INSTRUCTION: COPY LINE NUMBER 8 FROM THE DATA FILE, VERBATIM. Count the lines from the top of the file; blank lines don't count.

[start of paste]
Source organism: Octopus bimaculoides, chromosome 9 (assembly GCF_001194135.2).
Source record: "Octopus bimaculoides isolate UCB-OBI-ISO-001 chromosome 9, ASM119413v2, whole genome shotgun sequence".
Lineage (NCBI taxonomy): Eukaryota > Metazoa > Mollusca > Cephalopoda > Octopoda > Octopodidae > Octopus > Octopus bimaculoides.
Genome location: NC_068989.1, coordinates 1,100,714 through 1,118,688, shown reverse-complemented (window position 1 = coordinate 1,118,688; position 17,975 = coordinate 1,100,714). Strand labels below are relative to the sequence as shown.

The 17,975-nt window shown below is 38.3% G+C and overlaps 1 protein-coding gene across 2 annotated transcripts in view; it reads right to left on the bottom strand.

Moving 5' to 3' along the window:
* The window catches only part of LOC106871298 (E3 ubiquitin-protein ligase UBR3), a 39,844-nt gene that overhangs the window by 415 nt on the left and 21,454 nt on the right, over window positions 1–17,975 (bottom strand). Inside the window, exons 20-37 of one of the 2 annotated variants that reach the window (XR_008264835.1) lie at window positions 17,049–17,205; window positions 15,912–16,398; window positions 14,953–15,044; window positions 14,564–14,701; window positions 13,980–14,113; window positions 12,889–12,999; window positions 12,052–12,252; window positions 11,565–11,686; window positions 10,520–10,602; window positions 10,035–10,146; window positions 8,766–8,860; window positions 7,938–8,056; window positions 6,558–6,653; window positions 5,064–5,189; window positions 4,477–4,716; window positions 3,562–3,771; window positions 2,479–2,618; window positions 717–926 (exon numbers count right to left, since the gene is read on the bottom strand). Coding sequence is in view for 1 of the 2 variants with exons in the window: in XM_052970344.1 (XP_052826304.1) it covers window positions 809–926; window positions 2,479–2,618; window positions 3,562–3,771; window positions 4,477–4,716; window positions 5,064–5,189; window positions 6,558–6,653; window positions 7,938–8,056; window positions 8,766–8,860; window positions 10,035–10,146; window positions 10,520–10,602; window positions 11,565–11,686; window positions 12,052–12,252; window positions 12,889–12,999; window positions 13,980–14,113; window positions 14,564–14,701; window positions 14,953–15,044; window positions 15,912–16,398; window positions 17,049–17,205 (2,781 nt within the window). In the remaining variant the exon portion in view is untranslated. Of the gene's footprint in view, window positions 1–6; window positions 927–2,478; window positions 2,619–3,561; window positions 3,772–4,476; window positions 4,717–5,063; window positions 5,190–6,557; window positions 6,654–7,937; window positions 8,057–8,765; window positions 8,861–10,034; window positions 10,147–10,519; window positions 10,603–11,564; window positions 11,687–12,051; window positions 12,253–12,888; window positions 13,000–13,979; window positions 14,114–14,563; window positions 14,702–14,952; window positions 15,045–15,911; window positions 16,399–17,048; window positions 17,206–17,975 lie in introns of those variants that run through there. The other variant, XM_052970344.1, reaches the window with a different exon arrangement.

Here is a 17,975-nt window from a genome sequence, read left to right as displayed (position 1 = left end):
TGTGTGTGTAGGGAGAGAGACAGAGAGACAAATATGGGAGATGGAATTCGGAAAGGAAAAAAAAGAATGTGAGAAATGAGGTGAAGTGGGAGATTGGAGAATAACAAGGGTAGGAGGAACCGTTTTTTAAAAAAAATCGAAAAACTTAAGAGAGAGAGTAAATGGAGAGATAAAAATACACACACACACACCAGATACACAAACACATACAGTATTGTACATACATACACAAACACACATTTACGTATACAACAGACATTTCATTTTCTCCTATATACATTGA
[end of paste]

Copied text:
Here is a 17,975-nt window from a genome sequence, read left to right as displayed (position 1 = left end):